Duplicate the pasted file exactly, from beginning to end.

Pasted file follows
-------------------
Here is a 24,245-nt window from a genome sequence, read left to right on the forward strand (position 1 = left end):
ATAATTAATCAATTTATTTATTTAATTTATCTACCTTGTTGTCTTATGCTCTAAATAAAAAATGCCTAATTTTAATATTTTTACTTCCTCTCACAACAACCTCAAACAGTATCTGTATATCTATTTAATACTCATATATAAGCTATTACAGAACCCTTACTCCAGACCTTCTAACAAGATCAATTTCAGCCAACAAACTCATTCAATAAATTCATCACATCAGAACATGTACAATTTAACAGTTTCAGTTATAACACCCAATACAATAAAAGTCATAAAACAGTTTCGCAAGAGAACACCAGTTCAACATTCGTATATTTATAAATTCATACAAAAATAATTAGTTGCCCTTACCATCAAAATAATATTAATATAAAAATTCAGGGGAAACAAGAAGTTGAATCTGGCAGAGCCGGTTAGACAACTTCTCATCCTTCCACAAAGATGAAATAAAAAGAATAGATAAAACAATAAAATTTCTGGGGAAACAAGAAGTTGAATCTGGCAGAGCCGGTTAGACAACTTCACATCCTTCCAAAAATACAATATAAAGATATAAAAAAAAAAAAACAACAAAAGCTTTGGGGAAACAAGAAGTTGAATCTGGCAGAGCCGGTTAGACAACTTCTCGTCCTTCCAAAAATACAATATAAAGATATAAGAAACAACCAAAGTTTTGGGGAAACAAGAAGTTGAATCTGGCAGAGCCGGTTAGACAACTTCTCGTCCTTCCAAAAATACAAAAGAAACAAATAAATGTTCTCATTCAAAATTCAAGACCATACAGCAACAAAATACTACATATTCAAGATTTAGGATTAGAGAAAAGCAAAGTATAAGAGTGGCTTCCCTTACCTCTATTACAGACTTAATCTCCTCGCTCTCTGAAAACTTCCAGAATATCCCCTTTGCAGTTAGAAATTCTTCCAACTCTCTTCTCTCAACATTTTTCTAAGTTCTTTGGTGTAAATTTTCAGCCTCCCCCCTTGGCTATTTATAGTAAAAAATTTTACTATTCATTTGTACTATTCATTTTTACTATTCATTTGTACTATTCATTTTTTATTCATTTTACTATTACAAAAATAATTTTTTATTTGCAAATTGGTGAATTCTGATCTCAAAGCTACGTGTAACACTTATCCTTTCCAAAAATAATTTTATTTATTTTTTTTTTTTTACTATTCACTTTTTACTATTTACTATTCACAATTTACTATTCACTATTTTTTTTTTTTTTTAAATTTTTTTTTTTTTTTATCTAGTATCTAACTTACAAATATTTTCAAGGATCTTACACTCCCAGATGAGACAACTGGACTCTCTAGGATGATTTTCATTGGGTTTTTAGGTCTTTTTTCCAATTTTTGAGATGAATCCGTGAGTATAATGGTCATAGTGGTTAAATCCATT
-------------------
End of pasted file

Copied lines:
Here is a 24,245-nt window from a genome sequence, read left to right on the forward strand (position 1 = left end):
ATAATTAATCAATTTATTTATTTAATTTATCTACCTTGTTGTCTTATGCTCTAAATAAAAAATGCCTAATTTTAATATTTTTACTTCCTCTCACAACAACCTCAAACAGTATCTGTATATCTATTTAATACTCATATATAAGCTATTACAGAACCCTTACTCCAGACCTTCTAACAAGATCAATTTCAGCCAACAAACTCATTCAATAAATTCATCACATCAGAACATGTACAATTTAACAGTTTCAGTTATAACACCCAATACAATAAAAGTCATAAAACAGTTTCGCAAGAGAACACCAGTTCAACATTCGTATATTTATAAATTCATACAAAAATAATTAGTTGCCCTTACCATCAAAATAATATTAATATAAAAATTCAGGGGAAACAAGAAGTTGAATCTGGCAGAGCCGGTTAGACAACTTCTCATCCTTCCACAAAGATGAAATAAAAAGAATAGATAAAACAATAAAATTTCTGGGGAAACAAGAAGTTGAATCTGGCAGAGCCGGTTAGACAACTTCACATCCTTCCAAAAATACAATATAAAGATATAAAAAAAAAAAAACAACAAAAGCTTTGGGGAAACAAGAAGTTGAATCTGGCAGAGCCGGTTAGACAACTTCTCGTCCTTCCAAAAATACAATATAAAGATATAAGAAACAACCAAAGTTTTGGGGAAACAAGAAGTTGAATCTGGCAGAGCCGGTTAGACAACTTCTCGTCCTTCCAAAAATACAAAAGAAACAAATAAATGTTCTCATTCAAAATTCAAGACCATACAGCAACAAAATACTACATATTCAAGATTTAGGATTAGAGAAAAGCAAAGTATAAGAGTGGCTTCCCTTACCTCTATTACAGACTTAATCTCCTCGCTCTCTGAAAACTTCCAGAATATCCCCTTTGCAGTTAGAAATTCTTCCAACTCTCTTCTCTCAACATTTTTCTAAGTTCTTTGGTGTAAATTTTCAGCCTCCCCCCTTGGCTATTTATAGTAAAAAATTTTACTATTCATTTGTACTATTCATTTTTACTATTCATTTGTACTATTCATTTTTTATTCATTTTACTATTACAAAAATAATTTTTTATTTGCAAATTGGTGAATTCTGATCTCAAAGCTACGTGTAACACTTATCCTTTCCAAAAATAATTTTATTTATTTTTTTTTTTTTACTATTCACTTTTTACTATTTACTATTCACAATTTACTATTCACTATTTTTTTTTTTTTTTAAATTTTTTTTTTTTTTTATCTAGTATCTAACTTACAAATATTTTCAAGGATCTTACACTCCCAGATGAGACAACTGGACTCTCTAGGATGATTTTCATTGGGTTTTTAGGTCTTTTTTCCAATTTTTGAGATGAATCCGTGAGTATAATGGTCATAGTGGTTAAATCCATT